Truth ascriptions, falsity ascriptions, and the paratactic analysis of indirect discourse

Savas L. Tsohatzidis

Abstract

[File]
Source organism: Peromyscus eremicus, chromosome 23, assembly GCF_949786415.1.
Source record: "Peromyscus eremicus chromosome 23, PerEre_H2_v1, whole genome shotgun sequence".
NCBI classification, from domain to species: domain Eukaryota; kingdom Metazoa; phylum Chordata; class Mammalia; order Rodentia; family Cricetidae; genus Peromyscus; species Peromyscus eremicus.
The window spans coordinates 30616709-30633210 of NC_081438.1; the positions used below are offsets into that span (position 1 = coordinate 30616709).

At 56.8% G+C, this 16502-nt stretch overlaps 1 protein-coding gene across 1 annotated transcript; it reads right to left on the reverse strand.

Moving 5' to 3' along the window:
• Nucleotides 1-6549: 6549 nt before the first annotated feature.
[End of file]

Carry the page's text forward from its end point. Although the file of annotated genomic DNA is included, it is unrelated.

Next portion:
The present paper considers certain obviously valid types of inferences involving indirect speech reports, and argues that their validity is incompatible with Davidson’s so-called “paratactic” analysis of the logical form of such reports (Davidson 1969). It further claims that this particular failure of the Davidsonian analysis has a special significance for Davidson’s overall project of using what he terms a “Tarski-style” truth theory as a theory of natural language meaning (Davidson 1967): that project assumes that grasp of the concepts of truth and falsity is essential to natural language interpretation, yet Davidson’s analysis cannot characterize as valid certain natural language inferences whose recognition as valid is arguably constitutive of one’s grasp of the concepts of truth and falsity.


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